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Aspiriant Closes Deloitte Deal, Seeks National Presence

Charles Paikert Contributing Editor New York October 4, 2010

Aspiriant Closes Deloitte Deal, Seeks National Presence

California-based Aspiriant, a well-known wealth management firm in the West coast, has taken a giant step towards its goal of becoming a national power by closing its deal to acquire Deloitte Investment Advisors, the wealth management business of the accounting firm Deloitte Tax, this publication can reveal.

The transaction was completed last week and will be officially announced today. Terms of the agreement were not disclosed.

The move nearly doubles Aspiriant’s assets under management from $4 billion to $7 billion and adds 400 clients and 40 employees to the firm, giving it a total of over 750 clients, 100 employees and six new offices in Boston, New York, Cincinnati, Detroit, Milwaukee and Minneapolis.

Aspiriant is also currently in negotiations to partner with another wealth management firm and expand its national footprint even further, Family Wealth Report has learned.

“We’re continuing a conversation that we started prior to the Deloitte transaction,” Aspiriant chief executive Rob Francais told this publication.

“The firm we’re talking to was at the top of our list and we’re excited about our prospects. We hope to be able to announce another merger by early 2011,” he said.

Aspiriant’s chances of establishing a national presence, which has long been a desirable, but elusive goal for ambitious wealth management firms, are promising, say industry observers.

“Their distributed ownership model gives them a big advantage by allowing them to successfully manage large-scale acquisitions,” said industry consultant Tim Welsh, president of Nexus Strategy, of Larkspur, California. “Recycling equity among employees gives them a more united front to bring in another organization and is also an appealing model for potential partners.”

Advantages of expansion

Tim Kochis, Aspiriant’s chairman said that achieving a national presence has been a priority for both him and Francais ever since they merged their two firms, San Francisco-based Kochis Fitz Tracy Fitzhugh & Gott, and Los Angeles-based Quintile Wealth Management in January 2008.

“By being larger we can provide a broader array of services and more depth to our clients,” said Kochis, who is also director of new business lines for Aspiriant. “By achieving scale we can also bring cost advantages to clients as well. We can negotiate lower custody charges, lower margin rates and obtain access to build customized solutions.”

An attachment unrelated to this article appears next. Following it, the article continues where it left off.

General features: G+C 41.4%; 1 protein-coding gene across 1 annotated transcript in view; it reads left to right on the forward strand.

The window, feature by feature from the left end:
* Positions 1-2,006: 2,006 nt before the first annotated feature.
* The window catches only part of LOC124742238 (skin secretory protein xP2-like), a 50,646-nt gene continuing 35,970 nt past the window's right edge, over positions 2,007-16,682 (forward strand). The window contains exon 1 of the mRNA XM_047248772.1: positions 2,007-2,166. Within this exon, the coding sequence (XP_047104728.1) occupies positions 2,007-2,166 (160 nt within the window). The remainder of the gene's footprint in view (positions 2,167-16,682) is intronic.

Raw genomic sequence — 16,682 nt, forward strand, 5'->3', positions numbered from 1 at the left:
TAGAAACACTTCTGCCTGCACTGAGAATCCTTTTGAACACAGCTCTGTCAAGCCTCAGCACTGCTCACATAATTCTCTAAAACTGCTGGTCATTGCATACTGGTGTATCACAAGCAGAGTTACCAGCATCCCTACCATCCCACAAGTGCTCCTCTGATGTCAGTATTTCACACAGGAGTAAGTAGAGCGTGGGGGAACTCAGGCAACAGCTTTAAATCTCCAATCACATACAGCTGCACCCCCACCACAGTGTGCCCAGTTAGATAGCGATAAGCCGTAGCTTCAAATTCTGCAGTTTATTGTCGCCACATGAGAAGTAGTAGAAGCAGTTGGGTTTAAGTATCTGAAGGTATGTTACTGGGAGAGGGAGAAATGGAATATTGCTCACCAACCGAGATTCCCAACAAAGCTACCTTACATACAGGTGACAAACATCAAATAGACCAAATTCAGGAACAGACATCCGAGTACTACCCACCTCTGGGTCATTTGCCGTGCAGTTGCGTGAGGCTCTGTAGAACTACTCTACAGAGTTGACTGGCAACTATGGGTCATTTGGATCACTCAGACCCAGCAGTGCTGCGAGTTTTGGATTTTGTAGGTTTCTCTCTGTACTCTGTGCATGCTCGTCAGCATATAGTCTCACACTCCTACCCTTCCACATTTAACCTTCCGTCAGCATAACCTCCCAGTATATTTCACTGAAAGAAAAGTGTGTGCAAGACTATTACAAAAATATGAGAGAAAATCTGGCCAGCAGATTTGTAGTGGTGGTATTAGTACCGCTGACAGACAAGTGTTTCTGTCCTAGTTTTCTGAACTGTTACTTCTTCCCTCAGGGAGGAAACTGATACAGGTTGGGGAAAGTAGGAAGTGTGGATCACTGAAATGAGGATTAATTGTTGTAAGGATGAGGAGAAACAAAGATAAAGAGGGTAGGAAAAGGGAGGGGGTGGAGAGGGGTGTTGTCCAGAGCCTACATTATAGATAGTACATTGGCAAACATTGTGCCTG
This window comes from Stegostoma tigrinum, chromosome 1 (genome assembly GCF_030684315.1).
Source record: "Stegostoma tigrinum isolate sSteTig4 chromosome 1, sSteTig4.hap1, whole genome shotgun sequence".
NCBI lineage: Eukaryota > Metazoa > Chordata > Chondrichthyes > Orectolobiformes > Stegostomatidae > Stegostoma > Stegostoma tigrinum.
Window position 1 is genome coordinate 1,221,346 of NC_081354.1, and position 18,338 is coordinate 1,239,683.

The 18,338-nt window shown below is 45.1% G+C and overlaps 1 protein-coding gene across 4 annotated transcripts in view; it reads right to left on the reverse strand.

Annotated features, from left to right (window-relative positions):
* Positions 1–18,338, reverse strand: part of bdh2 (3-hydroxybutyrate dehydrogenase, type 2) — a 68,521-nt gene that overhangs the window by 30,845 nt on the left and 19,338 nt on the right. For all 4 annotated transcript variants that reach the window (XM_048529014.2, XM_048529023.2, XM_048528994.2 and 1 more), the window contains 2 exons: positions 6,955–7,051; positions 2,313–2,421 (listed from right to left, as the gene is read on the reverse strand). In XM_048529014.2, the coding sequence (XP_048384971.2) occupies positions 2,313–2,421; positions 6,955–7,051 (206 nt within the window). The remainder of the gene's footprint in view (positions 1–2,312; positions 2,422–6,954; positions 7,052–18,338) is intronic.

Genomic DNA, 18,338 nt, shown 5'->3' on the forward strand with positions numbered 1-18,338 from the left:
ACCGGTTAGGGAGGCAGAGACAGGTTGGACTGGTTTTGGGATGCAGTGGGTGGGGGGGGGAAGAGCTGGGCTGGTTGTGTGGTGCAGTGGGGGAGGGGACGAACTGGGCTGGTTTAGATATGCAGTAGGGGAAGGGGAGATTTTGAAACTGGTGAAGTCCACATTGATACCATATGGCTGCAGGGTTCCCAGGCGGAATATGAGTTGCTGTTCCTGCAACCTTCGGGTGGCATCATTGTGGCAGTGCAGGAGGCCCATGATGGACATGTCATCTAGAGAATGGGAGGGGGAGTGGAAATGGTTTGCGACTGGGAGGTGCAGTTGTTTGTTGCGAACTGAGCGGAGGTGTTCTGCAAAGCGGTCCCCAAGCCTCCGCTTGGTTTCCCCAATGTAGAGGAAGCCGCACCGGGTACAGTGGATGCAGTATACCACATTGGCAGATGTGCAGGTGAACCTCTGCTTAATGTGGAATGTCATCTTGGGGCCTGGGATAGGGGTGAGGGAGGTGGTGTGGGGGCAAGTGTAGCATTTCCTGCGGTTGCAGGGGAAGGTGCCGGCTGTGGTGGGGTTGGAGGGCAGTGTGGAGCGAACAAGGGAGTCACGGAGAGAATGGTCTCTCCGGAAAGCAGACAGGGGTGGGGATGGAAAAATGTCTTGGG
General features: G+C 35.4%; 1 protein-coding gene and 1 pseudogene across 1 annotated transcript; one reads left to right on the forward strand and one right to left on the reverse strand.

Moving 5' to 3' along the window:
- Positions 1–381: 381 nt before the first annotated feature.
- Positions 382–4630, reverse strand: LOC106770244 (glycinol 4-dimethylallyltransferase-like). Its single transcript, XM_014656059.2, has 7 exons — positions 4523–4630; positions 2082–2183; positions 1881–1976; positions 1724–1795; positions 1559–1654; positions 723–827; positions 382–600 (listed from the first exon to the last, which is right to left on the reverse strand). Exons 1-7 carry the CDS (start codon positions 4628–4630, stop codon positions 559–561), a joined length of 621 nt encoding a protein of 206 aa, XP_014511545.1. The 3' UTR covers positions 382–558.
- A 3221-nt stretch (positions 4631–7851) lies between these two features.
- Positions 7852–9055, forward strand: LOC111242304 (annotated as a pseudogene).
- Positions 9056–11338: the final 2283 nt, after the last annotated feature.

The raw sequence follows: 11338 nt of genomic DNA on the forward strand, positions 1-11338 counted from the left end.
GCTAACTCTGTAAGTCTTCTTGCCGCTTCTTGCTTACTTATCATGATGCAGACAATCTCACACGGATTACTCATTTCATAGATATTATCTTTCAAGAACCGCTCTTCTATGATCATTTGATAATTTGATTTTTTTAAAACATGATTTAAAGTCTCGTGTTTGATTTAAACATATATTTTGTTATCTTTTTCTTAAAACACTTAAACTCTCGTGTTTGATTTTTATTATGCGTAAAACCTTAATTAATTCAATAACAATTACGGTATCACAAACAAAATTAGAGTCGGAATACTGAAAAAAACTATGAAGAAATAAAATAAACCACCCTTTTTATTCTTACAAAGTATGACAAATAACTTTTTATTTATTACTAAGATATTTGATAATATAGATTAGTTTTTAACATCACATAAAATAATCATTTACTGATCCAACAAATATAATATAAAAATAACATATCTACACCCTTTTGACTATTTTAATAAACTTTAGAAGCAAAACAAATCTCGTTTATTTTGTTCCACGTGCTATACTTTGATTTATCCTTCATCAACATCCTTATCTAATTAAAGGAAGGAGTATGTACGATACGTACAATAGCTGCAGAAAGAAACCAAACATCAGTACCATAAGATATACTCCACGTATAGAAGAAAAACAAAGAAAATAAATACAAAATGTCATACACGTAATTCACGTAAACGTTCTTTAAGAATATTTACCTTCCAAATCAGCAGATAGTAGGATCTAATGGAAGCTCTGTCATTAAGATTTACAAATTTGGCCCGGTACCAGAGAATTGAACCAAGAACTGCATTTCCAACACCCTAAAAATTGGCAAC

Other advantages, he said, include “being able attract some clients we wouldn’t otherwise” and being able to recruit talent more aggressively – “the more markets you’re in, the more you can recruit in.”

An expanded national presence will also stave off the need for third-party capital and help ensure Aspiriant’s coveted independence, Kochis said.

“We can make a promise to clients and prospects that what you see is what you get forever,” he said.

Francais seconded Aspiriant’s commitment to growth.

The deal the firm is currently working on, he said, would address Aspiriant’s “need for additional infrastructure."

Full integration of the Deloitte offices should take 12 to 18 months.

When the deal was first announced Francais said Aspiriant hoped to open an office in Chicago to act as a hub for the new offices in the Great Lakes region as well as satellite offices in southern California and the Bay area to complement Aspiriant’s current offices in Los Angeles and San Francisco.

The firm’s stated minimum for new clients is $5 million in investable assets, and the average client size is $10 million. But Aspiriant also has a number of clients well below the minimum who constitute a profitable demographic, according to Francais and Kochis.

Aspiriant hasn’t set a target for assets under management, Francais said. Instead, the firm is measuring growth by achieving a “critical measure of talent and ownership that will ensure the perpetual durability of the organization.”

Partnership model

Attracting potential partners has been the easy part, he said, with one of the biggest draws being the firm’s partnership business model.

“We’re not buying firms,” Kochis said. “No cash changes hands. We’re folding them in to something that already exists and adding equity.”

Kochis is Aspiriant’s largest shareholder with 14 per cent.

As for cash flow, Kochis said the firm “generates a lot of revenue that doesn’t rely proportionately on labor.”

And as for transferring highly valued shares internally, “the verdict will be out for a while,” he said. “We’ll cross that bridge when we come to it, but it’s the kind of bridge we want to cross.”

And while growth will bring increased costs for compliance and marketing, Aspiriant is expanding from a base as one of the top firms in one of the country’s most lucrative wealth markets, noted Jeff Spears, chief executive of Sanctuary Wealth Services, a wealth management outsource solutions and services provider.

“They’re one of the two to three go-to firms in the San Francisco Bay area that anybody would consider who is looking for wealth management,” Spears said.

Kochis to receive industry honor

Tim Kochis will on Sunday be honored by the Financial Planning Association at the organization’s national conference in Denver.

Kochis, a Vietnam war veteran, will be given the P. Kemp Fain Jr. award for “outstanding contributions” to the profession and for being a “key leader and visionary.”


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